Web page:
WCU to open exhibition “Spark of the Eagle Dancer: The Collecting Legacy of Lambert Wilson”

by Jul 19, 2023A&E, COMMUNITY sgadugi0 comments

CULLOWHEE, N.C. – This August, the WCU (Western Carolina University) Fine Art Museum opens the exhibition “Spark of the Eagle Dancer: The Collecting Legacy of Lambert Wilson”, featuring over 140 works of contemporary Native American art from the collection of one of western North Carolina’s most notable art enthusiasts. Lambert Wilson, who devoted his life to supporting and encouraging Native artists, amassed an extensive collection of over 6,000 objects during his lifetime, focusing primarily on artists of the Eastern Band of Cherokee Indians, Cherokee Nation, and sovereign nations of the Southwest. This exhibition brings together a selection of baskets, pottery, carving, painting, photography, and more that tell the story of the relationships Wilson built and the impact that he made by dedicating himself to this remarkable collection. “Spark of the Eagle Dancer” will be on view from Aug. 8 through Dec. 8.

John Julius Wilnoty, “Beetle”, oak burl wood carving, 4.25 x 9 x 4 inches (Photo contributed) 

Those who live in western North Carolina know Lambert Wilson as a respected educator and supporter of the arts. He started his collection of contemporary Native American art in the 1970s, when he was studying middle grade education as an undergraduate student at WCU. As part of an introductory art history course taught by Mrs. Janie Leftwich, Wilson completed an extra credit assignment to visit the John Julius Wilnoty “Eagle Dancer” sculpture at Medicine Man Crafts in Cherokee, N.C. This encounter motivated him to acquire his own collection of Cherokee artwork. From that first moment of inspiration,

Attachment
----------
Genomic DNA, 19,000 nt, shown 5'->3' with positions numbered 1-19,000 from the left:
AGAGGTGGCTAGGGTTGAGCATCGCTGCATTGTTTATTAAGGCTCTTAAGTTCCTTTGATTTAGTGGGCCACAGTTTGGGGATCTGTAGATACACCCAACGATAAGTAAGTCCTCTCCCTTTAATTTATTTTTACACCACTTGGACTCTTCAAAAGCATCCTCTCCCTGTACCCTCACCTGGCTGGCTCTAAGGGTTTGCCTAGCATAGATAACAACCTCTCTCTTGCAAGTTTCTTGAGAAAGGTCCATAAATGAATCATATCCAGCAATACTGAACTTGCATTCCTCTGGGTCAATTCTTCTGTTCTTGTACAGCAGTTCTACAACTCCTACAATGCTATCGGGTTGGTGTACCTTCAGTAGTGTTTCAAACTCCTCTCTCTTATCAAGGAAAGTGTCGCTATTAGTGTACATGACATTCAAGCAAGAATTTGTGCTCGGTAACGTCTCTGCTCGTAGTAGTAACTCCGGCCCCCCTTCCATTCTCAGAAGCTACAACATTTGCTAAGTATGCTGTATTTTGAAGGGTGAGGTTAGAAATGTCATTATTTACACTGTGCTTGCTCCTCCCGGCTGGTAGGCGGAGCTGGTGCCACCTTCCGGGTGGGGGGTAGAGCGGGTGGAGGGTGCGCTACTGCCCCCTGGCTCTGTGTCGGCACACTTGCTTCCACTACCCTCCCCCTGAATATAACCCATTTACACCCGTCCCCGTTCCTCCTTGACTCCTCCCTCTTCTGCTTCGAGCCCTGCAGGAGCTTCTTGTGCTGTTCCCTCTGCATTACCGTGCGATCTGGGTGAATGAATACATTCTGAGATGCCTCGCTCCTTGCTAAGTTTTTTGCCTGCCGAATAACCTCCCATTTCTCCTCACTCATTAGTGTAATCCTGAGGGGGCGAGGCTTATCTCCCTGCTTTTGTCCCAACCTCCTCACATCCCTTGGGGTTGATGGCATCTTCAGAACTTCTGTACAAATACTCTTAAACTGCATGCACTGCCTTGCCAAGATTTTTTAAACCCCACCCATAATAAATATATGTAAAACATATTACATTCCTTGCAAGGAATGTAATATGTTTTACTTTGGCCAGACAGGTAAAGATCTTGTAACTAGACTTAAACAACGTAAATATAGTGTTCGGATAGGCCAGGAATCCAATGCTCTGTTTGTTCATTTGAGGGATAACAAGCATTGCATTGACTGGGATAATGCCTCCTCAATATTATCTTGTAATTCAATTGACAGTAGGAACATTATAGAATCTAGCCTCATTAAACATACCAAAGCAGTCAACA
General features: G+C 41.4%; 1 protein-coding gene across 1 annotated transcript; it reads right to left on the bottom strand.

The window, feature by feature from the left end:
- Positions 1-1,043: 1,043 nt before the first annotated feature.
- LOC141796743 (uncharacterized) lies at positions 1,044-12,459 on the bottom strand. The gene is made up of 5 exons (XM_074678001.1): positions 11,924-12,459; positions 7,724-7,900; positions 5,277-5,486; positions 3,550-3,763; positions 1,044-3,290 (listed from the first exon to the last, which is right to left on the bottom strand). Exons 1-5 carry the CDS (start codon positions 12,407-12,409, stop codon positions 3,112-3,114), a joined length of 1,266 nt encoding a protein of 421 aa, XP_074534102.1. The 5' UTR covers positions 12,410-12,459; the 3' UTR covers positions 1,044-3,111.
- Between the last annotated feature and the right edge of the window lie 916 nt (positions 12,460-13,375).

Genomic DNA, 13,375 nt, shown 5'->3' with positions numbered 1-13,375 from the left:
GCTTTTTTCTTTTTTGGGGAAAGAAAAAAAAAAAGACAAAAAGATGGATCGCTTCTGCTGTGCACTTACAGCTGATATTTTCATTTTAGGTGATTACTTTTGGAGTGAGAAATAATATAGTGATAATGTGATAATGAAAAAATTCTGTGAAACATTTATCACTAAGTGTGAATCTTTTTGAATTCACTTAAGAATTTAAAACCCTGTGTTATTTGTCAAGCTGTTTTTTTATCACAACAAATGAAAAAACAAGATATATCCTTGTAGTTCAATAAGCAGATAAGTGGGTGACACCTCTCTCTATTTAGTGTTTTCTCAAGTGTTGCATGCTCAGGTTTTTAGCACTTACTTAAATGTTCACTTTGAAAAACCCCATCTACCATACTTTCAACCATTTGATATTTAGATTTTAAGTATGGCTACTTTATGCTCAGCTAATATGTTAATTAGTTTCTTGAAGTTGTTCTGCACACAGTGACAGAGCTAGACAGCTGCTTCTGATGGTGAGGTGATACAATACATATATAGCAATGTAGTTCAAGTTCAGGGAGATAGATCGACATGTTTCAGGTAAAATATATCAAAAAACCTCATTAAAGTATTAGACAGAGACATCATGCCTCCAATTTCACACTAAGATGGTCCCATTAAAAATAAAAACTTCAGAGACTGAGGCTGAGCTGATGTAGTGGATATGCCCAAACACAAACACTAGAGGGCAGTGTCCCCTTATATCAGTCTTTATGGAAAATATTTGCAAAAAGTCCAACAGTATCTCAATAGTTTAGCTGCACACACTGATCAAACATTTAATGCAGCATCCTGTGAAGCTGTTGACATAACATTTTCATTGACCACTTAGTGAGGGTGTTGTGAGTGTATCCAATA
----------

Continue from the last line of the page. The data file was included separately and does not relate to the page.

Wilson saw artwork as a vehicle for culture, learning, and friendship. He spent decades forging relationships with Native artists and being curious about their process of making. With each object acquired, he learned more about the histories and traditions of each artist’s culture and took an interest in their lives. Ultimately his impulse to collect went far beyond the material and was an expression of his love for people and community. In 2006, Wilson met his partner Jenny Holland, who shared his passion for Native art. Together they expanded the scope of the collection to include work by Native artists of the Southwest. “Spark of the Eagle Dancer” gives visitors a glimpse into this vast collection built over 47 years and features work by 83 artists of various tribal affiliations.

Exhibiting artists include Joshua Adams, Rowena Bradley, Goingback Chiltosky, Amanda Crowe, Shan Goshorn, Luzene Hill, Lucille Lossiah, Ramona Lossie, Joel Queen, James Bud Smith, John Julius Wilnoty, Fred Wilnoty, Eva Wolfe, Edmund Youngbird, Vivian Garner Cottrell, Troy Jackson, America Meredith, Lloyd Kiva New, Jane Osti, Karin Walkingstick, Bryan Waytula, Tammy Garcia, Ira Lujan, Jody Naranjo, Bob Proctor, Cara Romero, Diego Romero, Preston Singletary, Roxanne Swentzell, Kathleen Wall, Alvina Yepa, and Marcella Yepa, among many others.

The reception for “Spark of the Eagle Dancer” will take place on Wednesday, Aug. 30 from 5 p.m. to 7 p.m. at the WCU Fine Art Museum at Bardo Arts Center, 199 Centennial Drive, Cullowhee, N.C. This event will include a gallery talk, along with complimentary hors d’oeuvres and drinks. Free parking is available.

Info: arts.wcu.edu/spark

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